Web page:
- New suspension components: new coils and shocks made it a smoother drive.
- A tailgate: making cargo areas more accessible
- Reworked transmission: new gearing allowed higher speeds and better towing
They began manufacturing the new “C.J.’s” to meet the farm demand, and the new C.J.s sold like hotcakes. Many of these original C.J.’s are still kicking on down the road today. Although many may not be too inclined to beat them up in farmland, the fact they still are found on roadways today is just another testament to their durability.
The popularity of this model has yet to die down. Another run of the C.J.s was made years later, finally using the name “Jeep.” Since then, countless Wranglers have been produced for America’s roads, or really, off roads.
New Jeeps, New Uses
After the initial post-war boom in C.J. sales, Willy’s Overland began to produce new, varied cars, each with the original 4×4 off-road mentality. One of the first vehicles that did not look anything like the original Jeep was a station wagon.
It was simply called “Willy’s Wagon” and featured more than two seats and much exterior wood trim. The Willy’s Wagon sought to break into less rugged civilian markets but tried to retain the appeal of being able to go anywhere.
It was advertised as having the comfort of standard vehicles of the time while also providing workhorse duties.
After that, a pickup truck was manufactured to continue Willy’s line of equipment geared towards farms. The first pickup truck they made was called Willy’s Overland Truck. It featured a standard cab and a decent-sized bed to work on the farm.
While these vehicles didn’t have many problems, they simply never made it into the league of popularity that the original M.B.s and C.J.s did. Eventually, though, Willy’s Overland decided to double down on the Jeep.
A second model of C.J. was made, this time proudly bearing the name “Jeep.” It hardly made any changes to the original C.J., minus a slightly different windshield and an improved transmission.
This Jeep C.J. went on to be the forefather of the Wrangler but was one of the last vehicle models produced by Willy’s Overland before strings of buyouts and mergers.
The Legacy of Willy’s Overland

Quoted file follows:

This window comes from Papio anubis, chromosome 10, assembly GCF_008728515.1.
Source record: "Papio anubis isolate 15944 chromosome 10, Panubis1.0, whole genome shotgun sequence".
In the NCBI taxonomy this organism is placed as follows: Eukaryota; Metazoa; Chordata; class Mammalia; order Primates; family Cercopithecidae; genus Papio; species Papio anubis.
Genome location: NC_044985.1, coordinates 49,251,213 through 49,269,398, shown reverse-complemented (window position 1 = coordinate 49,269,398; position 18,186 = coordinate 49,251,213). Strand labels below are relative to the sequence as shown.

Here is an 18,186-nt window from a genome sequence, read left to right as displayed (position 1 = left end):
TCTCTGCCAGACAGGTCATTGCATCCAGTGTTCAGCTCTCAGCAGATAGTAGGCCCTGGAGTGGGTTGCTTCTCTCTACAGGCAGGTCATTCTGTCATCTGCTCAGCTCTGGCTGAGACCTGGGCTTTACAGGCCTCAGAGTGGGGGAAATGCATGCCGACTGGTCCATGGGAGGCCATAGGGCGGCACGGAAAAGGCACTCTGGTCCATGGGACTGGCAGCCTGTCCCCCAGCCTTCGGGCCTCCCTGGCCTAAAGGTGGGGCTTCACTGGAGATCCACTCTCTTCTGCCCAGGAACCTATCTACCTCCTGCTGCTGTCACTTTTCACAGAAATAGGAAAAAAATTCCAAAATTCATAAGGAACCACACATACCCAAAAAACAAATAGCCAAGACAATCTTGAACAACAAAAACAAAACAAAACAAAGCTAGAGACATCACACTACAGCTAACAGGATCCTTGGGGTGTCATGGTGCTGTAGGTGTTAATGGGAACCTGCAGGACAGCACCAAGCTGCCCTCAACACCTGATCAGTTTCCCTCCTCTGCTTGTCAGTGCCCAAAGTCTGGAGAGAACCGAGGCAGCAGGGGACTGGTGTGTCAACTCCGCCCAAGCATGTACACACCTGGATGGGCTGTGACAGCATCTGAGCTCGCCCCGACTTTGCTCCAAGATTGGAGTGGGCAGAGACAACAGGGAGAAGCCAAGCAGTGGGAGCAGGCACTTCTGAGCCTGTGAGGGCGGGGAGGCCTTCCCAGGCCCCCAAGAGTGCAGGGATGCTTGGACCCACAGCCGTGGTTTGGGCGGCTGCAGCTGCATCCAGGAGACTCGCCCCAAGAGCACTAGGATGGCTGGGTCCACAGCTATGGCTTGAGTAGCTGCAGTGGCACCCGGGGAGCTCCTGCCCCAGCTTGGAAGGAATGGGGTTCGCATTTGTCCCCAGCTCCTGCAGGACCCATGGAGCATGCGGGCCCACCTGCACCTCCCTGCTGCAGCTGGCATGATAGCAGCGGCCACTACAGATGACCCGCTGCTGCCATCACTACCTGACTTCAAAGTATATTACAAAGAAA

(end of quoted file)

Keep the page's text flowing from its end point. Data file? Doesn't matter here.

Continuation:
In the postwar period, Willy’s Overland produced many different vehicles, each with a particular market in mind. At the same time, though, they maintained the go anywhere do anything mentality.
Each vehicle that they made had some form of ruggedness and usability built right in. The original light truck style persisted as an icon, but Jeep’s vehicles’ history came to fruition with their experimentation of body and chassis styles.
When looking at how Jeep is experimenting today, with SUVs and pickup trucks, one doesn’t need to look far to see the origins of inspiration. Dozens of different models were produced for wartime needs just as much as they were for civilian needs.
Arguably, this experimentation was what embedded Jeep into the minds of Americans as more than a farm or wartime vehicle. Those that found the use of Jeeps back in the day probably have good memories of it working well for them.
At the end of the day, each product that Willy’s Overland made foreshadowed how the Jeep brand would live in the future.
When Exactly Did the Name Jeep Arrive?
Throughout the various postwar models that Willy’s Overland produced, the word Jeep popped up here and there, but it was never fully cemented as a name. Most of the trucks that were made simply were advertised as Jeeps without having the name embossed on the vehicle.
For example, advertisements called Willy’s Overland Truck and Station Wagon “Jeeps.” This suggests that the name that existed back in the day less as an official name but a solid nickname for the idea on which they were founded.
Off-road workhorses could easily be called anything else, but the soldier nickname of Jeep remained. As these vehicles were sold and advertised as Jeeps, Willy’s Overland was probably trying to conjure ideas of wartime workhorses.
With the name Jeep originating in Jeep’s military history, it simply persisted as something to call a truck. Back then, when something was referred to as a Jeep, it mostly referred to the idea that said vehicle possessed.
So, the very name Jeep is rooted in less of a brand but more of an idea. It represents the hard work and sacrifices that millions of Americans made on the battlefield and farms throughout the 20th century.
Eventually, though, Jeep became the official brand name of a car company subsidiary in the ’70s.
Jeeps in the Second Half of the 20th Century
Willy’s Overland and the Jeeps they produced persisted many decades after their initial creation in WWII. The vehicles were used significantly throughout the Korean and Vietnam wars until eventually being deemed obsolete by the military in the late 70s.
Still, though, that means the vehicles initially created in the 40s persisted for three decades with minimal changes. With the rigorous and ever-changing standards of the American military, it is a sign of true durability that the original Jeep made it that far.